The company, which acts as a mobile virtual network operator by purchasing bandwidth from Sprint, made waves when it first announced the service back in June. Pre-order demand for the Freedom Phone was so high that FreedomPop raised an extra $5 million in funding to prepare for shipments.
At launch, Freedom Phone plans require the purchase of a refurbished $99 HTC Evo Design handset from FreedomPop. Customers can get unlimited texts for $7.99 a month and unlimited voice and texts for $10.99. Additional data can be purchased as needed.
FreedomPop’s business model involves keeping costs low by converting voice calls to data. It also generates revenue through upselling extra features and providing offers that let customers earn extra data on some plans.
The biggest drawback to FreedomPop’s new service is that it’s currently limited to the dated Evo Design smartphone. CEO and co-founder Stephen Stokols said the company has plans to roll out more Android handsets later this year.
“Whatever device is popular, we’re going to try and secure. We don’t want to be tied to one device,” he said.
Companies like FreedomPop and Republic Wireless are taking direct aim at the high margins of the larger carriers in the US. Smartphone selection continues to be an issue for both operators, but plenty of consumers will be willing to give up having the latest phones in exchange for the huge savings they offer.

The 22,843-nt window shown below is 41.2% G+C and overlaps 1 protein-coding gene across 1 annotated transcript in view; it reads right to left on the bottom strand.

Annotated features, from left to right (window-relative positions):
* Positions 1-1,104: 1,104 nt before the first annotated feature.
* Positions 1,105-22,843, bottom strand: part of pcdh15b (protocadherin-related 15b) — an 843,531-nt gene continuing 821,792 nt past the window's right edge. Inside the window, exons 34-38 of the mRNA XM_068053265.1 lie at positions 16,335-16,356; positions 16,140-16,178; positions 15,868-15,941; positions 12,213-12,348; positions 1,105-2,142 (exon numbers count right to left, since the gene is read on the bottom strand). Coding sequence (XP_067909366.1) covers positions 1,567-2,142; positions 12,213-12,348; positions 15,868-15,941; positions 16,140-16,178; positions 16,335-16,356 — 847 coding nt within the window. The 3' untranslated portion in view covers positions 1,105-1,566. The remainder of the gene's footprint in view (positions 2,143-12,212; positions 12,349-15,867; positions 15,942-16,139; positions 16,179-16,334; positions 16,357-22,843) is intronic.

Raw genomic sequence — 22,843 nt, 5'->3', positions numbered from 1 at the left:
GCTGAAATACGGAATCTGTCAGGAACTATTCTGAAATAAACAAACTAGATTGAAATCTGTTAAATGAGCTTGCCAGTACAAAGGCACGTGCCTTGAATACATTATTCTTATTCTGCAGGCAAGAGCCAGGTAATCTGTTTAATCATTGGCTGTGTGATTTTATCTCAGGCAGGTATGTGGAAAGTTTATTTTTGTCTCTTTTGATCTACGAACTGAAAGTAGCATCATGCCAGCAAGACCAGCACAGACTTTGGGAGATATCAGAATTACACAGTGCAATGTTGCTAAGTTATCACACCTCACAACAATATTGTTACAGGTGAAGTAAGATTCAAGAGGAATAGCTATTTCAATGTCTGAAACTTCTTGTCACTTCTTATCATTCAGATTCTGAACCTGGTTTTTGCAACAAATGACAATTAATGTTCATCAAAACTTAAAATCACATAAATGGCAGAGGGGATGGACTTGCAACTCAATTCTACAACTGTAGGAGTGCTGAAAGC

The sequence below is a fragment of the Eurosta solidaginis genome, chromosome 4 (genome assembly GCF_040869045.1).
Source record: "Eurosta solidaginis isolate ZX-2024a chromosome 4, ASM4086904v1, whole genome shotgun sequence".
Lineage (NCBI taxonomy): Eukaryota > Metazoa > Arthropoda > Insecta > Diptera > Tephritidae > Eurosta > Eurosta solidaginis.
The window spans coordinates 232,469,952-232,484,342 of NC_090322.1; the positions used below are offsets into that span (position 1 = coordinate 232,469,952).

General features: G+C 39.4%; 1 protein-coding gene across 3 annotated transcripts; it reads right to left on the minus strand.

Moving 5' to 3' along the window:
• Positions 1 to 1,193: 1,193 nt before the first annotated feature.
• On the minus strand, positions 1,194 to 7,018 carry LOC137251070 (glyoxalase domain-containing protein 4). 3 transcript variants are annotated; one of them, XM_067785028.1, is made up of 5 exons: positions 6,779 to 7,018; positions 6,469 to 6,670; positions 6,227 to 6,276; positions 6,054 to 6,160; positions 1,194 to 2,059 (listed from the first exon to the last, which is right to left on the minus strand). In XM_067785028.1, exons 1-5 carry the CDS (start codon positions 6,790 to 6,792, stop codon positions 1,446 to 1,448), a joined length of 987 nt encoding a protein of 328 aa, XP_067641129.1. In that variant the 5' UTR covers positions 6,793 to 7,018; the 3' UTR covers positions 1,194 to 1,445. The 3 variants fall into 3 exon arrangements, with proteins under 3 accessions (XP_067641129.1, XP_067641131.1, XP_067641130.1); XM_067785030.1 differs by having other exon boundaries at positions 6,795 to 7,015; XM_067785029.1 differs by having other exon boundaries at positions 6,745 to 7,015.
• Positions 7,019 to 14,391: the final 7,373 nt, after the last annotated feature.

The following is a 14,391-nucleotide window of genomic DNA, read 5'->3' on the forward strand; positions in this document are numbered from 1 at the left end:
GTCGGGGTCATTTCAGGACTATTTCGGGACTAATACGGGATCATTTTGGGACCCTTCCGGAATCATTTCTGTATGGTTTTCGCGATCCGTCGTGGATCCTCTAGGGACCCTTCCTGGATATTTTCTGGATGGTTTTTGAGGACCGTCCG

Even with just the Evo Design, FreedomPop hasn’t had any trouble drumming up demand. Stokols noted that interested customers have been showing up at the company’s office asking when the service will arrive.
“We had strong demand on [our mobile hotspot product], but this is orders of magnitude different,” he said.
Demand for the Freedom Phone has already outstripped the company’s supply of handsets. FreedomPop plans to on-board customers gradually in order to work out any operational or customer service issues.
The Freedom Phone was originally scheduled to launch by the end of summer, but FreedomPop decided to push it back a week to coincide with its one-year anniversary. The startup got its start offering a Wi-Fi mobile hotspots. Over the past year, FreedomPop has given away over 500 million MB of free data.
If it can execute its plan properly, FreedomPop stands an excellent chance at shaking up the wireless market in the US with its free offering. Considering how much we’ve been paying the Big Four for service, it’s about damn time.
Image credit: Shutterstock / kao